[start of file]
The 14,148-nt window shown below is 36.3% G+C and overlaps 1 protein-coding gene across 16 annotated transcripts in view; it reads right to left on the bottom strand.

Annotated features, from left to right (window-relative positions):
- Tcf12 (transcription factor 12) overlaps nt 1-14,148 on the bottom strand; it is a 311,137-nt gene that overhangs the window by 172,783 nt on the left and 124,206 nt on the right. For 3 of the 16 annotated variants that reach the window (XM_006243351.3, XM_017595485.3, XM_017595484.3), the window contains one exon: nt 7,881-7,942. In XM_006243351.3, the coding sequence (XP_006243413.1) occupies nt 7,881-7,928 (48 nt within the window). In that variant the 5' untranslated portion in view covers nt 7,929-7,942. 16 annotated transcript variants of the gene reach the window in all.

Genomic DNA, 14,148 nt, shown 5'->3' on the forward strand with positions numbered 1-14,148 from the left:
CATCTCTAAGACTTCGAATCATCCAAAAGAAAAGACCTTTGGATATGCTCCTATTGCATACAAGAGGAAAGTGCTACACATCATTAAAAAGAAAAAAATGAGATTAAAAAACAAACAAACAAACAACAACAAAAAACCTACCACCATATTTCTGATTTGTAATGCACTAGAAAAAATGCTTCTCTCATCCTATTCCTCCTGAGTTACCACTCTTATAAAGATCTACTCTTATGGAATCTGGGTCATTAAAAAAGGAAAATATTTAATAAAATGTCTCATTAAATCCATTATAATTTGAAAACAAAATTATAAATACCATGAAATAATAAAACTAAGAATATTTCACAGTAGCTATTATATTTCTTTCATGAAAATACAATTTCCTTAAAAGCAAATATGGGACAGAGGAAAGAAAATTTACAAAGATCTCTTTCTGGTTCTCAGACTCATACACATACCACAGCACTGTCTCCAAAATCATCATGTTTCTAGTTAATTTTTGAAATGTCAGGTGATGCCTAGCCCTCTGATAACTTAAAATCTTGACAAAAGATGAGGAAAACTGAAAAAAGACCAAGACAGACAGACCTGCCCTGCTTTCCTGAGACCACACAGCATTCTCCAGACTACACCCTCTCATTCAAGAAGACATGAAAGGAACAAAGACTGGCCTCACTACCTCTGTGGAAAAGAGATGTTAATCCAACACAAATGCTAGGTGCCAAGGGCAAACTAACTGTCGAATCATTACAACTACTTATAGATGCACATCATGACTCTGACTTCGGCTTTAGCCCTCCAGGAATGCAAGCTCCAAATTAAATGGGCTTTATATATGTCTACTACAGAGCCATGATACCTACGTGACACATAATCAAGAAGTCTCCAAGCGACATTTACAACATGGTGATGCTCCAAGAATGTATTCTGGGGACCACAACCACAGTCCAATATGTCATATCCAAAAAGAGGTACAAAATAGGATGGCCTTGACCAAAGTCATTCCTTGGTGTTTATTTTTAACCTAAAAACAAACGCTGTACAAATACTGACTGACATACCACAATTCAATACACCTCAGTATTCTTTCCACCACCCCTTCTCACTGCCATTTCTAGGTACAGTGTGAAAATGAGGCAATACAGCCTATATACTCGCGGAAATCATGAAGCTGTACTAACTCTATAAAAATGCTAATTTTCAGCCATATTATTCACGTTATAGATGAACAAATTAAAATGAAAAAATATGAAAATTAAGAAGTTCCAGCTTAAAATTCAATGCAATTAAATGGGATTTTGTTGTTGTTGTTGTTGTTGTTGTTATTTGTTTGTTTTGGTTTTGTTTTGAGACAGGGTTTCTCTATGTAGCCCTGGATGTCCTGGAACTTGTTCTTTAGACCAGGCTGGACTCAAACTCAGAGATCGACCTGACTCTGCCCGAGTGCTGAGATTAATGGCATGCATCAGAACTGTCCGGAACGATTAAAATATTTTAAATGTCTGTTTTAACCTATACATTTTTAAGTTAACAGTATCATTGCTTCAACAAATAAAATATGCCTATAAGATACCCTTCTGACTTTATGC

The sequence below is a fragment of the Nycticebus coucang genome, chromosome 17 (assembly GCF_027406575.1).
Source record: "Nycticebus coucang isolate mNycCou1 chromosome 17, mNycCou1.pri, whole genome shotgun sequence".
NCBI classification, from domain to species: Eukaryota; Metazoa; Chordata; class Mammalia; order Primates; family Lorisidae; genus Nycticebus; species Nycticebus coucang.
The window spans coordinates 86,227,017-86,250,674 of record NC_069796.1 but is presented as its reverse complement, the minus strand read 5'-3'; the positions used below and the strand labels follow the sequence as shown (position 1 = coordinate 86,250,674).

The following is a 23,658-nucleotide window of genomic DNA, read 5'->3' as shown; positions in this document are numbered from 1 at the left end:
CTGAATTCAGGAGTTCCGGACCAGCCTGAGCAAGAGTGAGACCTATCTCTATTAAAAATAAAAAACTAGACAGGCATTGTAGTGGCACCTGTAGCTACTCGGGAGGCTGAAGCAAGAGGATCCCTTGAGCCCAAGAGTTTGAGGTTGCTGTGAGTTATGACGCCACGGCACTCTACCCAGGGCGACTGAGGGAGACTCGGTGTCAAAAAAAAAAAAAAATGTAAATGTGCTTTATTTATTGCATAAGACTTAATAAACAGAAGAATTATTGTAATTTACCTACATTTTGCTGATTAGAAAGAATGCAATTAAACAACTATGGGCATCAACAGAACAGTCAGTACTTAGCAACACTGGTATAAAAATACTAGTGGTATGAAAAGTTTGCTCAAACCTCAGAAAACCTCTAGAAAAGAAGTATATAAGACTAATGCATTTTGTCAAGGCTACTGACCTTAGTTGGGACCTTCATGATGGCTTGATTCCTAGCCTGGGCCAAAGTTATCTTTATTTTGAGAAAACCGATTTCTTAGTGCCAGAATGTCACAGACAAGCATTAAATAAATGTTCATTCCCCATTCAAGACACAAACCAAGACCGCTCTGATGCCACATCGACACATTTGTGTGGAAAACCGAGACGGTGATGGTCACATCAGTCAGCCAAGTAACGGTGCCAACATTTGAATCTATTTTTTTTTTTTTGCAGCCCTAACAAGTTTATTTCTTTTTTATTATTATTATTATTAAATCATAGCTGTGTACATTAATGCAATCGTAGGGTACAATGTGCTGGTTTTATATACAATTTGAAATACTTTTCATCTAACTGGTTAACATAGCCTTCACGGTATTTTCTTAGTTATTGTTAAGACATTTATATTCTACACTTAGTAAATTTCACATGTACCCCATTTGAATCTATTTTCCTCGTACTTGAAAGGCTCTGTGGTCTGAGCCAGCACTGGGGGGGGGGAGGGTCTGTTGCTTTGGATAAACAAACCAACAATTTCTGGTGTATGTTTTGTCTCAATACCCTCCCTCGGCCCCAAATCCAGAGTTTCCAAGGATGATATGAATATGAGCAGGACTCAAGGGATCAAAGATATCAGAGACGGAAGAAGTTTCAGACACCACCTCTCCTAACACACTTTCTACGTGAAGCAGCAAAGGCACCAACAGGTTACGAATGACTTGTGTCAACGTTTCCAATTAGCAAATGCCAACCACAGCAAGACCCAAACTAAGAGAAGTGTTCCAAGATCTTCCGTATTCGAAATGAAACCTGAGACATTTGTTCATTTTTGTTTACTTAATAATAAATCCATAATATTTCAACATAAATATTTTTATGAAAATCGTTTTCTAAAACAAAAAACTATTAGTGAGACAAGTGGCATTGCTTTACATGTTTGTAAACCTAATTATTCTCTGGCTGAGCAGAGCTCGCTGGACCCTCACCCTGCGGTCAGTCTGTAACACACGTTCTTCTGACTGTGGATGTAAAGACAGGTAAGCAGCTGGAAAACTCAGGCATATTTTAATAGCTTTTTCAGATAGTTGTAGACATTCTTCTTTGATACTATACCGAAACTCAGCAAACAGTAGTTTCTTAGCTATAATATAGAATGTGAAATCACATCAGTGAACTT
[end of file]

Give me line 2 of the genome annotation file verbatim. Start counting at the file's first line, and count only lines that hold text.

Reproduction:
Annotated features, from left to right (window-relative positions):